“Honestly this is a track which is one of my weaker circuits, so to get a performance like this, I’m over the moon,” Hamilton told Sky Sports.

“I’m so happy, but I do also know that there’s a long way to go.”

Hamilton’s recovery from a difficult weekend will serve as a reminder of the scale of the challenge Bottas faces this year if he is to secure his maiden F1 title. 

How Ferrari’s latest F1 calamity unfolded in the Styrian GP

Thrilling midfield battle gets spicier 

Lando Norris may not have been able to repeat his podium heroics from the Austrian Grand Prix but he is fast earning himself a reputation as ‘Last Lap Lando’ having saved his best right until the end once again.  

In a late race rise, Norris overtook the squabbling Daniel Ricciardo and Lance Stroll, before snatching fifth place away from the lead Racing Point of Sergio Perez - running with a broken front wing - at the penultimate corner.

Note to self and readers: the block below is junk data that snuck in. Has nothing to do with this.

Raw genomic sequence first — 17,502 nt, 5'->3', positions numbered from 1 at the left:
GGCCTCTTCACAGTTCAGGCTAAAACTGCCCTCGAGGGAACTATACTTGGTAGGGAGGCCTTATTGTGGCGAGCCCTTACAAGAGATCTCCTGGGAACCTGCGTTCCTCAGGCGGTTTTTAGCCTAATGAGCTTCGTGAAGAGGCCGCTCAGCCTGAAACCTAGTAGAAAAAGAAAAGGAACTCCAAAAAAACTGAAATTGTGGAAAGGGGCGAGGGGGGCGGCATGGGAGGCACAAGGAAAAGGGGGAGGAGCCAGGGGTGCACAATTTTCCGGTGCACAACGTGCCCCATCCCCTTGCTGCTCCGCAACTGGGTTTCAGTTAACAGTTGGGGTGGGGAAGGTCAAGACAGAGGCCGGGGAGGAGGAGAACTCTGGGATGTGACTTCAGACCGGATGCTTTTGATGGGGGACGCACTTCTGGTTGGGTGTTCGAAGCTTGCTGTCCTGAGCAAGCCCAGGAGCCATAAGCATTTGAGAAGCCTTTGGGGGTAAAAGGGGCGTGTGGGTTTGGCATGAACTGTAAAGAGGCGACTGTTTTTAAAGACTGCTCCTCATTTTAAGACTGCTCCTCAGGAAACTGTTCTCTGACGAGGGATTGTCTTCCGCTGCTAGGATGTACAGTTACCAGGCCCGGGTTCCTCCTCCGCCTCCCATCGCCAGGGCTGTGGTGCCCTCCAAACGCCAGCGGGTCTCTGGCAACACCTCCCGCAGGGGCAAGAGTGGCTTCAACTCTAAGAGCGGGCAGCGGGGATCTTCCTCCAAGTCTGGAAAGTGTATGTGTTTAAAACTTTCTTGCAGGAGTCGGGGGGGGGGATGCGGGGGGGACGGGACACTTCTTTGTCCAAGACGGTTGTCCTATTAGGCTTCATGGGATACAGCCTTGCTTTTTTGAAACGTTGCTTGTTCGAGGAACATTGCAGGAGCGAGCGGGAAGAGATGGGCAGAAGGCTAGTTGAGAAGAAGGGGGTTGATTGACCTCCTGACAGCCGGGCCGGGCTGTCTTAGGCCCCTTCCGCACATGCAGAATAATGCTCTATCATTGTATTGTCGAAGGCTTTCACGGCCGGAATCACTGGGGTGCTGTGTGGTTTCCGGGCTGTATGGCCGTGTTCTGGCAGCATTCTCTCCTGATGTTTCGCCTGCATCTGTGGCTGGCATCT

Perez hung on in a drag race to the line to pip Stroll in a photo finish that crowned a phenomenal recovery drive by the Mexican from 17th on the grid. His charge through the field was only slightly blemished by light contact with Red Bull’s Alex Albon while fighting over fourth place which led to his front-wing damage. 

After its struggles in the wet on Saturday, the Racing Point’s both flew in dry conditions in the race in what marked another impressive performance that highlighted its rivals worries about the Silverstone-based outfit’s pace this season. 

The midfield scrap heated up as Stroll engaged in a tussle over seventh on the final tour with Renault’s Daniel Ricciardo, who was left unhappy that the Canadian avoided punishment for pushing him wide at Turn 3. 

And after the race, there was another twist with the news that Renault had decided to protest both Racing Point cars over doubts regarding the legality of its dubbed ‘Pink Mercedes’. This is one particular debate which looks set to rumble on…

How Ferrari’s latest F1 calamity unfolded in the Styrian GP